New World Map showing most Earthquake-risk areas released (Photo)

By on Mar 17, 2011 in Natural Disasters, World Comments

Using 4,000 years of earthquake records, a new world map showing areas with a very high risk of having an earthquake was released, as shown below.

Japan earthquake map
Image Credit: Benjamin Hennig/University of Sheffield

As published at on March 14, 2011, the latest version of the world map, dubbed as “World Earthquake Intensity Map” was created by Benjamin Hennig, a post graduate researcher of the Department of Geography at the University of Sheffield in England.

The map provides a visualization of all major earthquakes from 2150 B.C. up to the present, including that of the 8.9-magnitude earthquake in Japan.

The criteria of the earthquake included in the map include having 10 or more people killed; an earthquake with a magnitude of 7.5 or higher, and costing about $1 million or higher, wherein the database was created by NOAA’s National Geophysical Data Center.

Besides showing the areas with high risk of encountering an earthquake, the map also shows how this risk is related to the distribution of population.

“Growing numbers of people live in highly vulnerable areas. The recent earthquakes in Japan and also in Christchurch are a tragic reminder of the fragile relationship between human livelihoods and natural hazards.” Benjamin Hennig said on the report.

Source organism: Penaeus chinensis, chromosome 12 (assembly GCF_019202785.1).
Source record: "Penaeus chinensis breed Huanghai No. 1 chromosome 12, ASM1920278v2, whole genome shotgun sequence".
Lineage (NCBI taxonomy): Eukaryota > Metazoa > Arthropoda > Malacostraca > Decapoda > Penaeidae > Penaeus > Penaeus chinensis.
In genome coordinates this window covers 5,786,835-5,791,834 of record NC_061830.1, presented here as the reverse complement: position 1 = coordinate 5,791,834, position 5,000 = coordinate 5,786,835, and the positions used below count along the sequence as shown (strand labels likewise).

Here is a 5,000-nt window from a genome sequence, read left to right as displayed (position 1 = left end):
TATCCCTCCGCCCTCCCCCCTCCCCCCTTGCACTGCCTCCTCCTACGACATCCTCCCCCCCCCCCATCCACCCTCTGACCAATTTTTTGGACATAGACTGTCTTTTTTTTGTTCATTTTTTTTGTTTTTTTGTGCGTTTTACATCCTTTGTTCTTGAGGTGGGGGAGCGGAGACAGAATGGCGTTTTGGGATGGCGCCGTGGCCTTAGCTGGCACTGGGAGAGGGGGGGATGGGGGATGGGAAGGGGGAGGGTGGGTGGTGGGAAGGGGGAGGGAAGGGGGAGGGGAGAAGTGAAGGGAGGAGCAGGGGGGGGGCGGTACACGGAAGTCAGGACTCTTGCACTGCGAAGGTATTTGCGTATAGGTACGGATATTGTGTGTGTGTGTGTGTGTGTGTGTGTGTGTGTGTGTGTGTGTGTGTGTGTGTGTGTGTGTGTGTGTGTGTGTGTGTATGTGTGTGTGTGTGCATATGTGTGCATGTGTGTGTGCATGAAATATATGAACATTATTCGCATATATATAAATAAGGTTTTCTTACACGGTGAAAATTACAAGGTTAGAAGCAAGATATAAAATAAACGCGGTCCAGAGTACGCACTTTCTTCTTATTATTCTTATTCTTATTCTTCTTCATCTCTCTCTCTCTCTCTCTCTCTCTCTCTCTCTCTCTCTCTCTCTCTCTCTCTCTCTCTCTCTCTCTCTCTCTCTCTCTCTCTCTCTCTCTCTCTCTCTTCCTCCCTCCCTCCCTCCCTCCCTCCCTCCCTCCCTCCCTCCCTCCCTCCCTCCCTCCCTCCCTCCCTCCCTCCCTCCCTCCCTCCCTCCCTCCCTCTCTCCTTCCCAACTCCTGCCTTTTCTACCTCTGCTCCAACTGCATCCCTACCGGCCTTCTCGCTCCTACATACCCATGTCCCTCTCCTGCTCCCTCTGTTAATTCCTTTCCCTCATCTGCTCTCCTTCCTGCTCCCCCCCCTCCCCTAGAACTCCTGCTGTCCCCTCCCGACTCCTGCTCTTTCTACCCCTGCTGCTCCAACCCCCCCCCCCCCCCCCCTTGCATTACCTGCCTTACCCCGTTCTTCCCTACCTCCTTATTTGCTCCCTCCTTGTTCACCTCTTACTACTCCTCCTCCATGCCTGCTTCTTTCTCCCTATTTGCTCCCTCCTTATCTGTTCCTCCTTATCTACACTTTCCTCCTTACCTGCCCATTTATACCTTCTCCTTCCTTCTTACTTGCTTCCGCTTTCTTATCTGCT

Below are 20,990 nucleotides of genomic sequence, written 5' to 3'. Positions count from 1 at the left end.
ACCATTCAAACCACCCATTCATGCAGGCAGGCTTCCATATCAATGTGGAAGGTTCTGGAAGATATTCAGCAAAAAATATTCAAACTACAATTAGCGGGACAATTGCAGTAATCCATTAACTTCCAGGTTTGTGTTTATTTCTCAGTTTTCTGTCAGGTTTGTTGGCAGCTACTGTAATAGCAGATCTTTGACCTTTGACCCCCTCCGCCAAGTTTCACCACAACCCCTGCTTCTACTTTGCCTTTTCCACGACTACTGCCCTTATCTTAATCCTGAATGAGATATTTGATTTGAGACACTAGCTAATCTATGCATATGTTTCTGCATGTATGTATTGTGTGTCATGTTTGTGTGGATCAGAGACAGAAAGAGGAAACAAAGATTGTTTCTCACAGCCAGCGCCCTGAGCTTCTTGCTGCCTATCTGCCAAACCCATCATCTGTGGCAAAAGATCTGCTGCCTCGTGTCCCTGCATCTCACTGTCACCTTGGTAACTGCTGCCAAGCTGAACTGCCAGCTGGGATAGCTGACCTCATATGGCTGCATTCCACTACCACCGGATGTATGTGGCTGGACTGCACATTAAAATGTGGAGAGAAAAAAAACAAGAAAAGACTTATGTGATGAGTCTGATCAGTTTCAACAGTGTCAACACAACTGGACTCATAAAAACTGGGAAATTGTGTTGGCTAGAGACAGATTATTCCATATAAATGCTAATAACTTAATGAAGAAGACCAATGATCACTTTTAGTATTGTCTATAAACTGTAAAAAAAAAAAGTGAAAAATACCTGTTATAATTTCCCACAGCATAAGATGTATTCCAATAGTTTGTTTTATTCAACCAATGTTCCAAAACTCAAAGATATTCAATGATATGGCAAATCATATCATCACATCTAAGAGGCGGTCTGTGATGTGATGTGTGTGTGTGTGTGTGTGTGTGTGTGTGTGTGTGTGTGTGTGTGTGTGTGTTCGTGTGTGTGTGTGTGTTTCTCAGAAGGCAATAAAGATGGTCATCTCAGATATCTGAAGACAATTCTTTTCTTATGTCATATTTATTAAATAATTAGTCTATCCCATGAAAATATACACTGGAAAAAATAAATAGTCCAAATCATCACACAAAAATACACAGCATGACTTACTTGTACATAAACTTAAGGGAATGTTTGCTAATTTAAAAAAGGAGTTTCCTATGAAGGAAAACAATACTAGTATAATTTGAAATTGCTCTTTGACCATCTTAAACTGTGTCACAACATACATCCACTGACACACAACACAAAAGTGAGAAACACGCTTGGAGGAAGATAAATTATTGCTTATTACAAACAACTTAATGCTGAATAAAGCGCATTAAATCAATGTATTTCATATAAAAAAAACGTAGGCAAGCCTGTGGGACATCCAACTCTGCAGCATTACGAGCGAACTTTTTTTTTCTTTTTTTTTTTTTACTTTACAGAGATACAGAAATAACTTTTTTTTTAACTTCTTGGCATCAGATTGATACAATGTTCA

“New forms of visualizations can help to explain and better understand these relations from a human perspective.” Mr. Henning added, who also posted a separate report on his site,

In addition, Henning created a new and more detailed population cartogram for Japan, apparently showing the highly populated country and demonstrated the majority (80 million) of them are focused on the Pacific shore of Honshu.

The second map also show topography of Japan, where the tsunami developed by the earthquake that hit the country on March 11, 2011.

World Earthquake Intensity Map

World Earthquake Intensity Map
Image Credit: Benjamin Hennig/SASI Research Group (University of Sheffield)

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